Before the bedroom reveal… Fireplace makeover.
So, my whole ‘thing’ was “renovating my Victorian terrace, one room at a time”. Yeah, there was no way that was going to happen. I’m far too impatient for that. Whilst decorating the bedroom and generally prettifying it, I was simultaneously destroying the sittingroom. The fireplace, to be precise. Bring on the second fireplace makeover.
It was always a given that it was going to be ripped out. I’m sorry if it’s your style, you might want to look away now. For me, the proportions were all wrong for the room. The hearth came waaaay out and it was just so low! It also reminded me of the building in Ghostbusters… the bit where Gozer returns in human form. That really wasn’t the look I wanted for my front room.
I had an idea in my head of the style I wanted and an idea of proportions. I also had an idea of budget. By that, I mean that I knew I couldn’t afford to go out and buy what I wanted. Or so I thought.
Thank fuck for Gumtree!!
Look at this bad boy!
Solid oak, removed form a property not too dissimilar from mine, nearby, and… best of all.. FIFTY QUID!!!
Yoink! I’ll take that thanks!
*Weirdly, this is the picture that was on Gumtree. Spookily similar to my place!
Surround bought, I set about commencing the fireplace makeover. It was demolition time.
Oh. My. God. That thing did not want to budge.
I think the manufacturers intended it to be able to withstand wars. The amount of steel running through it was crazy. I know concrete needs reinforcing but there was heaps!! Big flat bars of the stuff!
Once the surround was out, it was the messy task of removing the brickwork from the back of the fire. This is a horrible job, for which you must wear a mask. The bricks are all packed with vermiculite, a fireproof material that you really don’t want to be breathing in. Messy.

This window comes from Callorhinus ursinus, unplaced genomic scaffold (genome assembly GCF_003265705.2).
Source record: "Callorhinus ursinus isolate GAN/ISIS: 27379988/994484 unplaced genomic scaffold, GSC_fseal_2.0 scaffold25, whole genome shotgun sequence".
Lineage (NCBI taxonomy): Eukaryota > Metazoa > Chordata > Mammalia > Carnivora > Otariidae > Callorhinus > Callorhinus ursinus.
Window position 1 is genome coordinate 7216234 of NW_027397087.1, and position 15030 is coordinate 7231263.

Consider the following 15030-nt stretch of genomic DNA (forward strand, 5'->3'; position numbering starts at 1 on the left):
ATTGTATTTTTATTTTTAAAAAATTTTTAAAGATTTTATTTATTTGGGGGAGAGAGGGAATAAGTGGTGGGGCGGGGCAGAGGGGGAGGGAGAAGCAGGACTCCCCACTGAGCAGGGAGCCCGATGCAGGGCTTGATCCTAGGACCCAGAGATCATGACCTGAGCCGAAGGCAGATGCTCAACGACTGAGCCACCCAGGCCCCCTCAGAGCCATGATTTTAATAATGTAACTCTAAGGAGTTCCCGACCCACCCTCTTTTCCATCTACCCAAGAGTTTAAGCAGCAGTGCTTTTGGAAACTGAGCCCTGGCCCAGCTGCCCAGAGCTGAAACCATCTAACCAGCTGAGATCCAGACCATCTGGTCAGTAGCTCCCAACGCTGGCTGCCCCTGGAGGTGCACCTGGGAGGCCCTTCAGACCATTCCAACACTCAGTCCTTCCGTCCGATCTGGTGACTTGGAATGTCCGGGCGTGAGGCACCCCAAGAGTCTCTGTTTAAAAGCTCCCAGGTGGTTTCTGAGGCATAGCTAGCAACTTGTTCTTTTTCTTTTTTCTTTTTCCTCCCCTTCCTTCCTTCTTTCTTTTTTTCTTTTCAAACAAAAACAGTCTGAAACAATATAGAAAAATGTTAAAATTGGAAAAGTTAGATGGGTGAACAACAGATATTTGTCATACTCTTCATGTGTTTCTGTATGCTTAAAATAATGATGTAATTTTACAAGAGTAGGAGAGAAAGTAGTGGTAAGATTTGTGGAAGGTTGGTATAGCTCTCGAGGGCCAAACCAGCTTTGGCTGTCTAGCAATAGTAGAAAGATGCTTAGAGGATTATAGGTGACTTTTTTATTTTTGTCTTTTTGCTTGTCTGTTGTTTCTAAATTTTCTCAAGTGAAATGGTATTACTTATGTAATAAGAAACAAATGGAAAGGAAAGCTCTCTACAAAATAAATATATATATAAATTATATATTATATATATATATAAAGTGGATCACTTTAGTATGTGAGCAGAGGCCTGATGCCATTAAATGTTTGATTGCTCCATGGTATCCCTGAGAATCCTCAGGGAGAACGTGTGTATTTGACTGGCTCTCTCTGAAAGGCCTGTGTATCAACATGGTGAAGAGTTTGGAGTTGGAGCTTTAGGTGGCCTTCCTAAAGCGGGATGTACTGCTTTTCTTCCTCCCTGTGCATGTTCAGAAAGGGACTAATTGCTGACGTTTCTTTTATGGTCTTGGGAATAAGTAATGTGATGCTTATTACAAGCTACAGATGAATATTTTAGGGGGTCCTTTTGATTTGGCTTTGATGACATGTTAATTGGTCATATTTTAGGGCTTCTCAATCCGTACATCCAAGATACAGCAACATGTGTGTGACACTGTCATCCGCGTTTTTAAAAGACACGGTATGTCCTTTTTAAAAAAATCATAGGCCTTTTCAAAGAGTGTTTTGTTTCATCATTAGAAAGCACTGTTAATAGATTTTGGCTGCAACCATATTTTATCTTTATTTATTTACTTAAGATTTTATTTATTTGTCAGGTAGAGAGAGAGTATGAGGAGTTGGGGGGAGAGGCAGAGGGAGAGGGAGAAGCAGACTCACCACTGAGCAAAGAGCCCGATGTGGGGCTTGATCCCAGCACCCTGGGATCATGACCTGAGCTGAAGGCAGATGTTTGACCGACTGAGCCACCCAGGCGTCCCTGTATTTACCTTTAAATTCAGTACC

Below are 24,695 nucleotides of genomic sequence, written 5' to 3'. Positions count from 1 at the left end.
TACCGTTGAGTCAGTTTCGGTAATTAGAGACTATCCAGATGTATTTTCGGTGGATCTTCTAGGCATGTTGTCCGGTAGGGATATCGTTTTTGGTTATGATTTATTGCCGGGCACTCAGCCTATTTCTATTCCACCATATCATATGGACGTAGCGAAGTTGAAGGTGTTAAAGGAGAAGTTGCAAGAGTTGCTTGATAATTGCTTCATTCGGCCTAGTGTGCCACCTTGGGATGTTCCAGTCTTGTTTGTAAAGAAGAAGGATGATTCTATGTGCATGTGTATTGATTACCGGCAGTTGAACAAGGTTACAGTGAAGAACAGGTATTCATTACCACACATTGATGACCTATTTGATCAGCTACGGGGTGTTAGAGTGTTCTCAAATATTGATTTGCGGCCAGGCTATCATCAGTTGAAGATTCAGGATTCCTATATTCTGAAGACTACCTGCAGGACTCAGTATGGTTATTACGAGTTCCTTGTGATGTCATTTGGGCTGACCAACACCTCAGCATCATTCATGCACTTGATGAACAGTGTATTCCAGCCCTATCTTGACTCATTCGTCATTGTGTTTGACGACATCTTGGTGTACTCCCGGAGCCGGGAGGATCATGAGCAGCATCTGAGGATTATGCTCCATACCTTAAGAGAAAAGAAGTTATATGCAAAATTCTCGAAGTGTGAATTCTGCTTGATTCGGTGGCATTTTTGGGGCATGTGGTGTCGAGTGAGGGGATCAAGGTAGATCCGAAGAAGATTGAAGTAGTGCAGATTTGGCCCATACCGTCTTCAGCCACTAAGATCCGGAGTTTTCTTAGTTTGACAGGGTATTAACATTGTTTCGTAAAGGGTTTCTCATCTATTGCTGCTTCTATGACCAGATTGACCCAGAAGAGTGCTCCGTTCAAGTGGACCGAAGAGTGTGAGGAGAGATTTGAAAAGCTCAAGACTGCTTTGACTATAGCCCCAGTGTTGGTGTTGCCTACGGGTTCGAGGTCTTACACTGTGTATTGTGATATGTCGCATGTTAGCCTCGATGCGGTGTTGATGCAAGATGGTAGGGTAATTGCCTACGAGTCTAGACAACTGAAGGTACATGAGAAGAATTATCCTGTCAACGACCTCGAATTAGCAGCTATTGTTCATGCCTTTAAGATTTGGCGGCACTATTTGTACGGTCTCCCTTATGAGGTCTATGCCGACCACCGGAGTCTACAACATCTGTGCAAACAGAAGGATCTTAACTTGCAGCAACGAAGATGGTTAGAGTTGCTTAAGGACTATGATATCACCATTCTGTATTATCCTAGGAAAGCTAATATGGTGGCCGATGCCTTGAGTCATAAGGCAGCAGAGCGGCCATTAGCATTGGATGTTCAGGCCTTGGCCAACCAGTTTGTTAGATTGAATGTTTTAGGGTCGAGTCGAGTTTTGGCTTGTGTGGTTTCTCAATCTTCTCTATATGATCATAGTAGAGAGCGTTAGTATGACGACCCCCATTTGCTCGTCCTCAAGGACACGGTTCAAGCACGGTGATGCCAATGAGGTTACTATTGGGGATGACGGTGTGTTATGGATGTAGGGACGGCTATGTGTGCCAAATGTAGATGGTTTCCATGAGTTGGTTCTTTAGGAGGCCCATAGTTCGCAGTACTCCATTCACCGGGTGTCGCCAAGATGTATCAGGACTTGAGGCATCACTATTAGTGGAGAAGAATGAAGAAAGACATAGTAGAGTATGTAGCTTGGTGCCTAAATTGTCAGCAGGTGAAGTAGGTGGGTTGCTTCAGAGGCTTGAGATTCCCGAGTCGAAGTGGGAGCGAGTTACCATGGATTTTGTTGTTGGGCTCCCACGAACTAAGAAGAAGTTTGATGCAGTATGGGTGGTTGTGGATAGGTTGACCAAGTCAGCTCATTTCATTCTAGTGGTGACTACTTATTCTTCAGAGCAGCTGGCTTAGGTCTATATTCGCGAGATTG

Once the utter chaos had been cleared up, it was time to make good the destruction. I had already decided that I was going to install a bio-ethanol fire in the space, therefore I didn’t need to get any professionals in, other than to remove the original gas tap thingy from beside the fireplace (I’m not quite sure what it’s function was).
Having attached the surround to the wall, I used wooden 2″ x 1″ battens and concrete board to frame up the hole and to provide a strong base for tiling. The hearth was built up using some of the old fire bricks and a good layer of concrete, poured within a frame mould, made from old wood. I should’ve photographed this stage but completely forgot. Oops!
Using the bio-ethanol burner as a size guide, I left a hole in the concrete base, so that it could be sunk down level.
In an ideal world, I would’ve used solid marble to face up the insert of the fire. Sadly, I’m quite poor, so that was no from the start. However, I found this stone ‘effect’ tile that had the perfect pattern and grey tones at a fraction of the cost of real stone. It also looks really good up close! (though you won’t be able to tell from these grainy before pics!)
Now, although the surround is solid oak (I can hear folk moaning already!) I really didn’t want a ‘wooden’ surround. Again, stone would’ve been my first choice, but the shape of this surround was perfect. So, I painted it. Yeah yeah, I know, you would think I would’ve learnt my lesson from the bedroom fireplace… but this time there were no doubts! And this time, I do not regret it!
After all that hard work, I can definitely say that the end result of the fireplace makeover was worth it. The scale and proportion works so much better and the simple, classic shape doesn’t dictate the style of the room.
It’s the fireplace that this house deserves.
* oh! I forgot to say the best bit! The whole thing came in at under £230!! About a tenth of what it would’ve cost me if I wanted to buy similar!